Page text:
Shrewsbury Fashion Show

As reported last week, Shrewsbury played host to the fashion show of up and coming designer Naomi Langford-Archer and her brand of children's wear Marmalade and Mash.
As a Shrewsbury girl, born and bred, Naomi Langford-Archer started her brand after graduating from London College of Fashion in which she studied children's wear.

I'll refrain from saying much more on the background of this brand for fear of repeating what has been said both last week online and also in the most recent issue of the Severn Magazine. I will however say, if you're not up to speed, please visit

My good friend was asked to help with the choreography, so I was happy (as a writer for this wonderful website!) to be invited along. Now, as a fashion student myself, I was very excited to attend this event, but, having never been to an actual fashion show before, I didn't know what to expect.

First thoughts? Man alive, was I under-dressed!? Everybody looked so beautiful, and there were doormen...doormen!? Within 5 seconds, I felt like I was embarking on something pretty special.
On arriving at the beautiful Morris Hall in the centre of Shrewsbury town,  I was greeted by my friend who immediately took me into the green room to meet the impeccably dressed children. The first thing that really struck me, was just how perfect a setting it was to have the show. I know that this was probably Naomi's plan, but the clothes just seemed to resonate with the setting, and that along with the slight chill breeze coming in from the door-things just seemed to fit the idea's associated with the brand.

There was a definite feeling of excitement in the hall, the atmosphere felt amazing-especially when Lady Gaga's 'Edge of Glory' started blaring through the speakers. The doors opened and in walked the first of the youngsters. As the two boys made their way up onto the runway to massive cheers, I suddenly felt a rush of emotion that was a mix of both excitement and hope for Naomi.

With beautiful tartans, corduroy and velvets the fabrics used looked wholesome and classic with the smock tops, waistcoats, pinafore dresses and tailored jackets. This accompanied with a colour palette of plum, mustard yellow, navy blue and bottle green gave the collection a classic British feel. The shapes and silhouettes were effortlessly timeless, but, styled with popular converse trainers the whole look was brought right up to date, but, more importantly, the children actually looked like children and were having fun with it.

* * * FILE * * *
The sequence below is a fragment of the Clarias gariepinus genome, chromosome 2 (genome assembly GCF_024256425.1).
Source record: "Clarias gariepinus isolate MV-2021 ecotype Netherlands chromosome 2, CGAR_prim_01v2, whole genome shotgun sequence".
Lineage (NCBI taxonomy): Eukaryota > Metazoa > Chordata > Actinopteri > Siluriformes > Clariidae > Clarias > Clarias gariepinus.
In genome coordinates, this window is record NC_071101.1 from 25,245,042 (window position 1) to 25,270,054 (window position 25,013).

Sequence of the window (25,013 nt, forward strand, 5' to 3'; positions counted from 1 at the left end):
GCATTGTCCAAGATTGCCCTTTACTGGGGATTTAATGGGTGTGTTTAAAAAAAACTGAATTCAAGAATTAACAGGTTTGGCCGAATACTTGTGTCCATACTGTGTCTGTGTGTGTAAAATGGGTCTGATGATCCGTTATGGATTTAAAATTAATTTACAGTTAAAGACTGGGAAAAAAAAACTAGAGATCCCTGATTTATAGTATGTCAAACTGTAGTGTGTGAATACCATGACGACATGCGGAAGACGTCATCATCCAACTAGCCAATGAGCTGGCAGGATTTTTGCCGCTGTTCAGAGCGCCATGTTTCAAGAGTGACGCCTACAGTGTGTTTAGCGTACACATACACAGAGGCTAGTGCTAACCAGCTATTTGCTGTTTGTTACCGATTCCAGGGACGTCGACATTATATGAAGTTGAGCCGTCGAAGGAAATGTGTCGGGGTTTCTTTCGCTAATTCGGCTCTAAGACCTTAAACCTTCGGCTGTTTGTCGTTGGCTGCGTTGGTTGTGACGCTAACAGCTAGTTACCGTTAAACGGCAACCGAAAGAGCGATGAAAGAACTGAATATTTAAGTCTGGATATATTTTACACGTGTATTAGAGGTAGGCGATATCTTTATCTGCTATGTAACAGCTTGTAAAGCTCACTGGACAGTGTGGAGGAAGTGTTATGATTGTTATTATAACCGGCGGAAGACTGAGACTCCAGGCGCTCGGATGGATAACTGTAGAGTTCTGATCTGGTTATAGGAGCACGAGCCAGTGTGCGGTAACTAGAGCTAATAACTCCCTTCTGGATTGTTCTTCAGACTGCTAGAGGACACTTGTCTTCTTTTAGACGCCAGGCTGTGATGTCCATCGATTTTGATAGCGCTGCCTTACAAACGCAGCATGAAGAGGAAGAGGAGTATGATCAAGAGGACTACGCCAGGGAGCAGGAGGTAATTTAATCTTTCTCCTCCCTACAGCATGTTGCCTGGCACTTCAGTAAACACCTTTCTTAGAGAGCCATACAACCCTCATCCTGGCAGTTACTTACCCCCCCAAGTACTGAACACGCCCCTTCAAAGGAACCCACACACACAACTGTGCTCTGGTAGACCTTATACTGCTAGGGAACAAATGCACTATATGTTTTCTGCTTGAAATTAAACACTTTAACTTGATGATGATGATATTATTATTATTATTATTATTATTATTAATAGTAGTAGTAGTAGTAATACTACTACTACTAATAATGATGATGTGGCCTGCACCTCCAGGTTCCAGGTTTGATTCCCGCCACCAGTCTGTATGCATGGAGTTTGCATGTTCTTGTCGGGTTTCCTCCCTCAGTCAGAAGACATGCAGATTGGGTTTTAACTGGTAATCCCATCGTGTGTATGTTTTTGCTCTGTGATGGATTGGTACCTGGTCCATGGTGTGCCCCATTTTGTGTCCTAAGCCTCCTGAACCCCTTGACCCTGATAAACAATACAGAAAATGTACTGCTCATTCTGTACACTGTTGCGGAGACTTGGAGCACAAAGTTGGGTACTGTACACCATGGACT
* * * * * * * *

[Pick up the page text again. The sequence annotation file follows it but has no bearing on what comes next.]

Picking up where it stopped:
After the autumn/winter collection, we were given a sneak peak into the Spring/Summer collection. Remaining loyal to the brand, we saw classic, tailored shapes and a beautiful pastel palette of creams, dusty pinks and yellows. I feel that with this brand, Naomi has really seen a gap in the market and reminded us of exactly how children should be dressing.
This is just what children's wear is missing. As a mother myself, I feel I am constantly fighting the high street to find clothes for my 4 year old boy to wear that I wouldn't see a 24 year old man wearing. The lines are a lot more blurred for youngsters these days, especially with boys.
This is what, for me, makes this collection so unique.

The night ended with a worthy standing ovation as Naomi took to the stage, followed by her loyal models. As the children headed back stage, the hall came alive with people eager to talk to the designer and make some worthwhile purchases.

I headed back to talk to the kiddies about their experience on the runway.
When I asked if they'd do it again, I was given a loud, all together “YES!”

Now, ask me if I'd go watch this designers work all over again? I too, would give a loud, YES! It would be my honour.

~Thanks for reading.

PO BOX 4811


Kerri Jones Kerri Jones
Freelance writer, fashion student and Oxjam Shrewsbury Takeover manager...and a general lover of our fair town of Shrewsbury :)

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